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Abstract

Objective

To evaluate factors influencing orthopedic surgeons' decision in daily practice to recommend or not recommend total hip arthroplasty (THA) in patients with hip osteoarthritis (OA).

Methods

General practitioners and rheumatologists were asked to prospectively include 1 patient with hip OA for whom a consultation with an orthopedic surgeon was planned to determine whether or not THA was indicated. The following variables were obtained: age, sex, occupational status, body mass index, comorbidities, duration of hip OA, patient's global assessment, Western Ontario and McMaster Universities Osteoarthritis Index pain and functioning subscale scores, New Zealand score, quality of life, and structural parameters on radiographs. The surgeon's decision was obtained by followup questionnaires. Statistical analysis evaluated potential predictors of the surgeon's decision (indication for THA within the next 6 months, yes or no) using univariate and multivariate analysis.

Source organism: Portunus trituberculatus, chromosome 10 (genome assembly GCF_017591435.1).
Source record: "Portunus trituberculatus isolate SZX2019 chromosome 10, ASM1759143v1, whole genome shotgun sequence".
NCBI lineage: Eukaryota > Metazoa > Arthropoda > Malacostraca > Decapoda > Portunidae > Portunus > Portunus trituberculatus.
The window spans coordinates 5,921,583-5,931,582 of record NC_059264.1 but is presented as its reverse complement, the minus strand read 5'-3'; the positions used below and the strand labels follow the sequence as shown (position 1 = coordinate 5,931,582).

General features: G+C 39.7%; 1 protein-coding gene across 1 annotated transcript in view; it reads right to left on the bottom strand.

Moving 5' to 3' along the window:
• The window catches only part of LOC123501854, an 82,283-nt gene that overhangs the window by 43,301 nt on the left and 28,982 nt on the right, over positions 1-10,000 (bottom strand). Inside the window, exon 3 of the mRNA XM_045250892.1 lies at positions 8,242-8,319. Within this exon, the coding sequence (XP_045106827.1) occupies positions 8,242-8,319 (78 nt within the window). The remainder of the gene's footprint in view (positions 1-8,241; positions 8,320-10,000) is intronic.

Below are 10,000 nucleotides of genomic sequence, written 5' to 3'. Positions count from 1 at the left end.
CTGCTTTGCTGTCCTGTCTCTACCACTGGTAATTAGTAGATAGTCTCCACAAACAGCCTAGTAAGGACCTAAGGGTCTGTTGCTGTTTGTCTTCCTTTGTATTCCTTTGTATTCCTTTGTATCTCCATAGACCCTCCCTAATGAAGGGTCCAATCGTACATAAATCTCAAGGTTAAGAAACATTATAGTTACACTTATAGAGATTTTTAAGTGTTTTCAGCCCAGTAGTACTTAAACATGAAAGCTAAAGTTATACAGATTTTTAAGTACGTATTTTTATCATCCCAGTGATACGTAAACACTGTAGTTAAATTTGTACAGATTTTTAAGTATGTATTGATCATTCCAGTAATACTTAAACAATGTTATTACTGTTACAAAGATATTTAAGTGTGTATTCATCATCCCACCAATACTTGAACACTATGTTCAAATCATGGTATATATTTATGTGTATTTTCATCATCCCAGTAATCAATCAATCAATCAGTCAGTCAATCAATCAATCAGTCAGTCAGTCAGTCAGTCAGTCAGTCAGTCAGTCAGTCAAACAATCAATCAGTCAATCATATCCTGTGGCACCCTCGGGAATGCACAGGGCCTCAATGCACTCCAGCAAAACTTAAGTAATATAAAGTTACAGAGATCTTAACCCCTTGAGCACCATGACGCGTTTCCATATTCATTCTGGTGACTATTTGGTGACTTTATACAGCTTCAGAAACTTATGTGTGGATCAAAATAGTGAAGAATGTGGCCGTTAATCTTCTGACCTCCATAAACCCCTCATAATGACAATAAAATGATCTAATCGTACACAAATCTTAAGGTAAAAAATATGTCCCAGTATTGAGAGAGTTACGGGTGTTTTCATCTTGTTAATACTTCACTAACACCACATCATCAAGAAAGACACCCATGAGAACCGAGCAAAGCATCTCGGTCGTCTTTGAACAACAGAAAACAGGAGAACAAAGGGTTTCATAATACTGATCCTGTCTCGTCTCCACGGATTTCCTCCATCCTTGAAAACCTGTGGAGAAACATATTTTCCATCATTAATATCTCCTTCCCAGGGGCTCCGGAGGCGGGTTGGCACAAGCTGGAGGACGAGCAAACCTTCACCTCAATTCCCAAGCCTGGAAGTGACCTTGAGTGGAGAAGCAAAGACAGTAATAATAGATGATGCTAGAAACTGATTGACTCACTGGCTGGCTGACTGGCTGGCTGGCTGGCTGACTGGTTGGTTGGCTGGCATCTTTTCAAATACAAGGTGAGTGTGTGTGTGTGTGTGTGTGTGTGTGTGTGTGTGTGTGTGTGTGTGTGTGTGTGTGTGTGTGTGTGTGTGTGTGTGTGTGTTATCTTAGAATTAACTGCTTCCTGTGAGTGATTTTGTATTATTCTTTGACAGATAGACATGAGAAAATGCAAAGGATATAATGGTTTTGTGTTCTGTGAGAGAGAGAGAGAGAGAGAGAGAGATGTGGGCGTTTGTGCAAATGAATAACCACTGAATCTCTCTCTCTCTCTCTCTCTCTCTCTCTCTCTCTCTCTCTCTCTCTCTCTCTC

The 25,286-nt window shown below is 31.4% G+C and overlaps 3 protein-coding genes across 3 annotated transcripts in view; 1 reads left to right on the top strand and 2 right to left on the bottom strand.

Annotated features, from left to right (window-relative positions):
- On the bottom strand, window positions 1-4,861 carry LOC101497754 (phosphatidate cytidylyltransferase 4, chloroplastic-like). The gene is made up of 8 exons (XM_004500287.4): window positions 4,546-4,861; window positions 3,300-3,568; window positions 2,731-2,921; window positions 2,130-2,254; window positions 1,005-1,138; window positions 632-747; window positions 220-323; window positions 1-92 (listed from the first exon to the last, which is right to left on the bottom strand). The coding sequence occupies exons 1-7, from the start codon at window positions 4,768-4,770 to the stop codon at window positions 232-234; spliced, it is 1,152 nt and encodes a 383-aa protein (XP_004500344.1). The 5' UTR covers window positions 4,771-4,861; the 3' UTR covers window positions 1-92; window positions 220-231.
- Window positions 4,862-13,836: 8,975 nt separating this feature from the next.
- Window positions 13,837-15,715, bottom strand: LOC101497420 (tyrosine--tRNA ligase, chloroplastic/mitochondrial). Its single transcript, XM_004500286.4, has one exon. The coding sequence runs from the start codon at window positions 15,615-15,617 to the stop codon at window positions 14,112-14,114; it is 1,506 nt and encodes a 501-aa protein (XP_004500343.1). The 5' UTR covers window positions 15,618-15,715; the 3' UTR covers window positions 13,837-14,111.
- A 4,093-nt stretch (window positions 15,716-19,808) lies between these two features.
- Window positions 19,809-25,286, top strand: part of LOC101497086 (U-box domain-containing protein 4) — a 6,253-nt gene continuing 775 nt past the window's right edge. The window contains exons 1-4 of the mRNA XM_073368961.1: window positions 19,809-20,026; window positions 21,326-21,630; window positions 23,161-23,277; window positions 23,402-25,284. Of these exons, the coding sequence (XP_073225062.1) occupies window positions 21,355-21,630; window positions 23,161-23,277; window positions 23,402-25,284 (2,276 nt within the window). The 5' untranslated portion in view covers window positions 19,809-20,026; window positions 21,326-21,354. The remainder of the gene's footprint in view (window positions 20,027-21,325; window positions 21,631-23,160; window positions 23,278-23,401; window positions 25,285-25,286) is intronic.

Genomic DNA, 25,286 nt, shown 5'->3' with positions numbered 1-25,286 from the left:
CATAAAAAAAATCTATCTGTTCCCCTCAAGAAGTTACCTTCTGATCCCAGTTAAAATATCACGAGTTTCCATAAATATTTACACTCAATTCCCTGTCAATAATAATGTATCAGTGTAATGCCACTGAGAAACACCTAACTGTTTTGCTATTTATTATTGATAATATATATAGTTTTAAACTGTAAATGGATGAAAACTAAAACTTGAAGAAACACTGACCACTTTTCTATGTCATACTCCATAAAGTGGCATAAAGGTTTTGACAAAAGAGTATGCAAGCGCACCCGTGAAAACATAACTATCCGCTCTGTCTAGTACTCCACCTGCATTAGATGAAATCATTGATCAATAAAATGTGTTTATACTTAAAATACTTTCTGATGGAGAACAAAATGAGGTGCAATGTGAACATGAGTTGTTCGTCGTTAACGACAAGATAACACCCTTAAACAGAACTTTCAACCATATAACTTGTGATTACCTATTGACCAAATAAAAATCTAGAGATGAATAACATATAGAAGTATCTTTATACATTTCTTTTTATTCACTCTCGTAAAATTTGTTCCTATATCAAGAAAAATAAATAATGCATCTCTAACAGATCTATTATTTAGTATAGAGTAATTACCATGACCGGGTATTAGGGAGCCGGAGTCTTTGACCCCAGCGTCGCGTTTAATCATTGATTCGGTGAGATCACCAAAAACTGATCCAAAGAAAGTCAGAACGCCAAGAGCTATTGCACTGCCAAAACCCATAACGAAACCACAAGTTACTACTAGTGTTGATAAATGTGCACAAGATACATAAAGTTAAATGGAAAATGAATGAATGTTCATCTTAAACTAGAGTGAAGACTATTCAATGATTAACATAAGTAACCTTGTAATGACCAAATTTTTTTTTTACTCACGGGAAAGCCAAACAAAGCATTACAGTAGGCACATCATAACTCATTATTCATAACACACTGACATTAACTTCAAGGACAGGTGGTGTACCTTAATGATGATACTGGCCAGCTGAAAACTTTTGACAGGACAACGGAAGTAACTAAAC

Results

A total of 558 patients were included (249 men, 300 women, mean age 68.4 years, mean disease duration 4.9 years). The surgeon's decision, available for 486 patients, was to prescribe THA in 60.7% of patients. On multivariate analysis, the variables related to the surgeon's decision were the presence or absence of severe cardiovascular disease, Short Form 12 physical subscale score, and amount of joint space narrowing.

Conclusion

While the amount of structural degradation is only slightly or not at all taken into account in numerous criteria and/or recommendations on indications for THA, it is an independent predictor of the surgeon's decision in daily practice. Such a discrepancy should be evaluated and understood in further studies.